Distressed note acquisitions seem to have emerged as a new opportunity area in the multifamily arena. It's an opportunity that investors believe will continue for the next 12 to 18 months, especially as more banks return to health and are able to take more losses.

But with any opportunity comes challenges, and distressed note purchases are no exception. In fact, there are many variables to consider when underwriting a potential note acquisition.

The problem is, buyers often don’t have much time. While it varies from lender to lender, the due diligence window usually isn’t very large on a distressed note acquisition. “The guys selling the notes don’t want you to think too much about it. The more you look under the hood of this stuff, the more ugliness you’ll find,” says Derek Kahn, CFO of Atlanta-based Brand Properties. “But you’ve got to gobble up everything you can, talk to everybody you know, get as much information as possible.”

Specifically, investors advise to get as much information as you can about the original borrower to help determine their financial status and business strategy. The key is figuring out whether the original borrower is inclined to file bankruptcy if you threaten to take the asset back.

Bankruptcy Influences  
The end game of a distressed note purchase is to own the asset. But an investor can also turn a pretty profit by buying a discounted note and just collecting the remaining balance.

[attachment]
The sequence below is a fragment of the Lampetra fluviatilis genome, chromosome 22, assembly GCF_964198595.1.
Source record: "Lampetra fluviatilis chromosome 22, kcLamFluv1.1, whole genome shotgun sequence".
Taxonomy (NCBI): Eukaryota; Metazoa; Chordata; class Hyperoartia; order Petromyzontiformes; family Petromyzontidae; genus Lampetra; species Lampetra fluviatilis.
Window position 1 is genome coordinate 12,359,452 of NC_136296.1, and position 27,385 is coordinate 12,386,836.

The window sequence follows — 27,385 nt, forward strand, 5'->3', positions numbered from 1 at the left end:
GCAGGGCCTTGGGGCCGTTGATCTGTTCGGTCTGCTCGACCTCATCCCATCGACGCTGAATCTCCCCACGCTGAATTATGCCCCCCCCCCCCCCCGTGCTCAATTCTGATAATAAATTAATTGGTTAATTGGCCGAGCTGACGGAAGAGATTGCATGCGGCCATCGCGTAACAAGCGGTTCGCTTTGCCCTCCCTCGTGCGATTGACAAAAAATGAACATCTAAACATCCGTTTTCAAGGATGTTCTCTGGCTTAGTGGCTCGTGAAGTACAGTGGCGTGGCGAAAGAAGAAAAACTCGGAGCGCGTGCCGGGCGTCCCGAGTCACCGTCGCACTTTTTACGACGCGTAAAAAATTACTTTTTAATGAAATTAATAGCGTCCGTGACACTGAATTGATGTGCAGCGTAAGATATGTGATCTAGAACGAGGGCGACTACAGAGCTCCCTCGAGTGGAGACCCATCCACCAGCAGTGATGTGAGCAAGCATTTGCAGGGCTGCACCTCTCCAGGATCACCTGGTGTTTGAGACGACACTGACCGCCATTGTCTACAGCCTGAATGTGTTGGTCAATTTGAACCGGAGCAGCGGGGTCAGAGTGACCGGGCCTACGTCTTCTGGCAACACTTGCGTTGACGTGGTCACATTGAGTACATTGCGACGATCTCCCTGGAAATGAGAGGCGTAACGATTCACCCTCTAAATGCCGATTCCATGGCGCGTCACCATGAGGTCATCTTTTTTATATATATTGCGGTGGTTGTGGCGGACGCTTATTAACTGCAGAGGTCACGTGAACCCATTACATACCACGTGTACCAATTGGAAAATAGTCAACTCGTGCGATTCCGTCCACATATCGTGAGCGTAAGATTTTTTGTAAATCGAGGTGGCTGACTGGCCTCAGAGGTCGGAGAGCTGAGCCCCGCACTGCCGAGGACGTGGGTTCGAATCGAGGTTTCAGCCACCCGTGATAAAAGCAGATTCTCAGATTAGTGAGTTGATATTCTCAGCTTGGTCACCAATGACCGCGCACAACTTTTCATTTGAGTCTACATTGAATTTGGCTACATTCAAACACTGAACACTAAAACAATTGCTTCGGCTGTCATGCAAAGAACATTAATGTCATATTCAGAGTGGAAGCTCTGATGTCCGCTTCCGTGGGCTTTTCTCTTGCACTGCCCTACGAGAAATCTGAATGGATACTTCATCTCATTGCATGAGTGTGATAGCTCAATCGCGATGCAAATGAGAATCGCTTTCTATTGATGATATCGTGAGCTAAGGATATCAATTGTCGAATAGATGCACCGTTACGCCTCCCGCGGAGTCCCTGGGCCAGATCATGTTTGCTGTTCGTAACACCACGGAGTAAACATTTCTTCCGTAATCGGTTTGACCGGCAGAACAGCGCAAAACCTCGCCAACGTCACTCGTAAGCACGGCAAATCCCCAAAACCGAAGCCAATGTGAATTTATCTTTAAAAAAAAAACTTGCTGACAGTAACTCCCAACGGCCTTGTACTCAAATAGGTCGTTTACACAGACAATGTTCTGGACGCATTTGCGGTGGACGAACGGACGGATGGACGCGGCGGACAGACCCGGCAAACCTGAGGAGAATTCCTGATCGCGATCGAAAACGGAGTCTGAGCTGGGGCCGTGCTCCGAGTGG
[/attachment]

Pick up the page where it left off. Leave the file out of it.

An important step is determining how long the borrower might continue to service the debt, and how much in arbitrage you can get while you’re just “clipping the coupons.” Arbitrage basically is the difference between what you’re paying to finance the note and what you’re collecting on the note.

Investors say that the higher the likelihood of bankruptcy, the lower the price on the note, given the large amount of risk involved.  “If you’re relying on a bankruptcy court judge to make decisions for you, you’ve got to get a much bigger discount to handle that kind of risk,” says Michael Dance, CFO of Palo Alto, Calif.-based REIT Essex Property Trust. “You could get a judge that says you’ve got to extend the loan at the same terms for two years.”

Many of the construction loans that Essex has looked at acquiring were made at the peak of the last cycle, priced at 150 basis points (bps) to 200 bps over LIBOR. Since LIBOR rates are at historic lows—30-day LIBOR rates were around 30 bps in late July, and 90-day rates were only 47 bps—many newly constructed properties are still cash-flowing, albeit at a low level.

“So there’s a lot in it for the borrower to try and tie it up in bankruptcy for a year or two,” Dance says. “They can cash flow and make the loan payment, but they don’t have enough equity to pay off the principal of the loan.”

Judicial vs. Non-judicial Foreclosures
Another important consideration is local foreclosure laws, a process that could differ greatly depending on the market. These considerations will go a long way in determining how much the foreclosure process will cost an investor.

Specifically, the first thing to sort out is whether you’re dealing with a state that has judicial or non-judicial foreclosure laws. Non-judicial foreclosure laws are much more orderly and pose less risk. “In non-judicial foreclosure states, we estimate that the process takes about a month,” Kahn says. “In judicial foreclosure states, we have been advised that the process could take up to a year, or more in extremely contentious cases.”

In a judicial foreclosure state, the acquirer has to assume that the original borrower will stop making payments from the time the foreclosure process begins until a resolution is reached. “A year of getting zero return on your capital has a huge impact on your returns,” Kahn says.